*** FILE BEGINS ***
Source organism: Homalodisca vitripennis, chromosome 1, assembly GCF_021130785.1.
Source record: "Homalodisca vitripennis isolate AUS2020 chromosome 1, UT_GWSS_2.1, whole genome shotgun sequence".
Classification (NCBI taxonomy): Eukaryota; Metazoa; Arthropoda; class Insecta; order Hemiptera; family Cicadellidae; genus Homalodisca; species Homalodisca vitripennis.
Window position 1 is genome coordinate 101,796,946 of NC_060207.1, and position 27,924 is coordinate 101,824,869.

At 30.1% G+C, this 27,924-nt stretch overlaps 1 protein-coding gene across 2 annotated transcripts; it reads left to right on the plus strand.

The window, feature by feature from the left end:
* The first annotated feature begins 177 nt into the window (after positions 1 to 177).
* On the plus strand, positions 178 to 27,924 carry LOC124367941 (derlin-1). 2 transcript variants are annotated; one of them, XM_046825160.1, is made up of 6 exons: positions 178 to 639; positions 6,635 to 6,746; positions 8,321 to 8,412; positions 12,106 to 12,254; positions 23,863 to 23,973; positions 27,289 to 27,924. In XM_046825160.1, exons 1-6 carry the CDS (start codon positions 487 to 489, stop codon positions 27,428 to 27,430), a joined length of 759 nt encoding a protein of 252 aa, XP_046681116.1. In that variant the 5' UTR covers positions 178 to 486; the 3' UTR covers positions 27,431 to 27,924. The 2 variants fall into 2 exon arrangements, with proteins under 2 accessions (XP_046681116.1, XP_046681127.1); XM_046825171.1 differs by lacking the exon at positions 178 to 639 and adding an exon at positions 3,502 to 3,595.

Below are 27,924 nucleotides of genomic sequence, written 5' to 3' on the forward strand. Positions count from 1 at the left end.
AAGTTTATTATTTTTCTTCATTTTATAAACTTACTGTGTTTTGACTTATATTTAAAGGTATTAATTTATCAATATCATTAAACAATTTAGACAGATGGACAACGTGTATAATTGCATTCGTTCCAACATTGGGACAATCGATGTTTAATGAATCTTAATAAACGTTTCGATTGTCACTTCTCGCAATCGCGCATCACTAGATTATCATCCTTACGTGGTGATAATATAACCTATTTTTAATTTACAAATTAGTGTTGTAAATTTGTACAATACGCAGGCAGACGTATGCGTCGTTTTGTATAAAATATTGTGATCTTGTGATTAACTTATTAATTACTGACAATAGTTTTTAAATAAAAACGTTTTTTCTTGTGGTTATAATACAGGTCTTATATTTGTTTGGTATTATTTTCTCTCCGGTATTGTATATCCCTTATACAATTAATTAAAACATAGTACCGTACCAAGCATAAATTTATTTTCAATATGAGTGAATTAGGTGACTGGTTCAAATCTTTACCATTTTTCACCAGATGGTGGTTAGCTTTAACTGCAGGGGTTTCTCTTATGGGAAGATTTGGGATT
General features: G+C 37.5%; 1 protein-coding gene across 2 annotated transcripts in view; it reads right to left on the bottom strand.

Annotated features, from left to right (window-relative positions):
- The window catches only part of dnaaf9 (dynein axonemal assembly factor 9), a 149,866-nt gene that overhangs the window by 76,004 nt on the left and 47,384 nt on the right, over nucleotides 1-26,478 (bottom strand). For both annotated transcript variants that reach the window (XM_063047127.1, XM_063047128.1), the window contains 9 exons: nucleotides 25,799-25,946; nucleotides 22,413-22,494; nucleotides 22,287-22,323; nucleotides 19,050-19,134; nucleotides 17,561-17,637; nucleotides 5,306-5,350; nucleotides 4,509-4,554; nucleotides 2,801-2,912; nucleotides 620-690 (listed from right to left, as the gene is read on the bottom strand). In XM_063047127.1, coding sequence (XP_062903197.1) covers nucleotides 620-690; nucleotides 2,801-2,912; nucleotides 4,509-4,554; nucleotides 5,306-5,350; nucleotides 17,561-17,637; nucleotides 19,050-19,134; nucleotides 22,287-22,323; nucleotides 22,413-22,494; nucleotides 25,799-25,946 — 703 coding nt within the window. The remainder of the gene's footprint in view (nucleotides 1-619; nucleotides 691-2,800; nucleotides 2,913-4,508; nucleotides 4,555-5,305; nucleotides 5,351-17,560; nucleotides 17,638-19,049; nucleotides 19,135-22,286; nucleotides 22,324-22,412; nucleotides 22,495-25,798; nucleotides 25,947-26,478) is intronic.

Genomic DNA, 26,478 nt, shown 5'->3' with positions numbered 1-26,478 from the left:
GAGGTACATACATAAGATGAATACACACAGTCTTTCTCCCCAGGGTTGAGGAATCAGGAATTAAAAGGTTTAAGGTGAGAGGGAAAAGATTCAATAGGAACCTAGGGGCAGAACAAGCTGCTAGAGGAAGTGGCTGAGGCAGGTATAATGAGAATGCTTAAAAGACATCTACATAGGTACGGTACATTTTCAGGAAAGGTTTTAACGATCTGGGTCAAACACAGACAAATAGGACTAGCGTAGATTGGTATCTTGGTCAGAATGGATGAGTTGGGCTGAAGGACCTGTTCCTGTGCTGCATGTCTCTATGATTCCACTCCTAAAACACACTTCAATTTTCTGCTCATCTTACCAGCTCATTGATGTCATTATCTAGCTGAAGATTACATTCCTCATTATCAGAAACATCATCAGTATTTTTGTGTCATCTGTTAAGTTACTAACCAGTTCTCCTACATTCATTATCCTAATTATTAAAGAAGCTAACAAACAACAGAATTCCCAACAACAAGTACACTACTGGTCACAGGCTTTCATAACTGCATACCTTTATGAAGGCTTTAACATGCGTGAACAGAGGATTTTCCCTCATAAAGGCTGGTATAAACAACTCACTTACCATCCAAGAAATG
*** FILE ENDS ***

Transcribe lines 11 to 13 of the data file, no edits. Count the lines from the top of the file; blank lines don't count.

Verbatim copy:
General features: G+C 37.5%; 1 protein-coding gene across 2 annotated transcripts in view; it reads right to left on the bottom strand.

Annotated features, from left to right (window-relative positions):
- The window catches only part of dnaaf9 (dynein axonemal assembly factor 9), a 149,866-nt gene that overhangs the window by 76,004 nt on the left and 47,384 nt on the right, over nucleotides 1-26,478 (bottom strand). For both annotated transcript variants that reach the window (XM_063047127.1, XM_063047128.1), the window contains 9 exons: nucleotides 25,799-25,946; nucleotides 22,413-22,494; nucleotides 22,287-22,323; nucleotides 19,050-19,134; nucleotides 17,561-17,637; nucleotides 5,306-5,350; nucleotides 4,509-4,554; nucleotides 2,801-2,912; nucleotides 620-690 (listed from right to left, as the gene is read on the bottom strand). In XM_063047127.1, coding sequence (XP_062903197.1) covers nucleotides 620-690; nucleotides 2,801-2,912; nucleotides 4,509-4,554; nucleotides 5,306-5,350; nucleotides 17,561-17,637; nucleotides 19,050-19,134; nucleotides 22,287-22,323; nucleotides 22,413-22,494; nucleotides 25,799-25,946 — 703 coding nt within the window. The remainder of the gene's footprint in view (nucleotides 1-619; nucleotides 691-2,800; nucleotides 2,913-4,508; nucleotides 4,555-5,305; nucleotides 5,351-17,560; nucleotides 17,638-19,049; nucleotides 19,135-22,286; nucleotides 22,324-22,412; nucleotides 22,495-25,798; nucleotides 25,947-26,478) is intronic.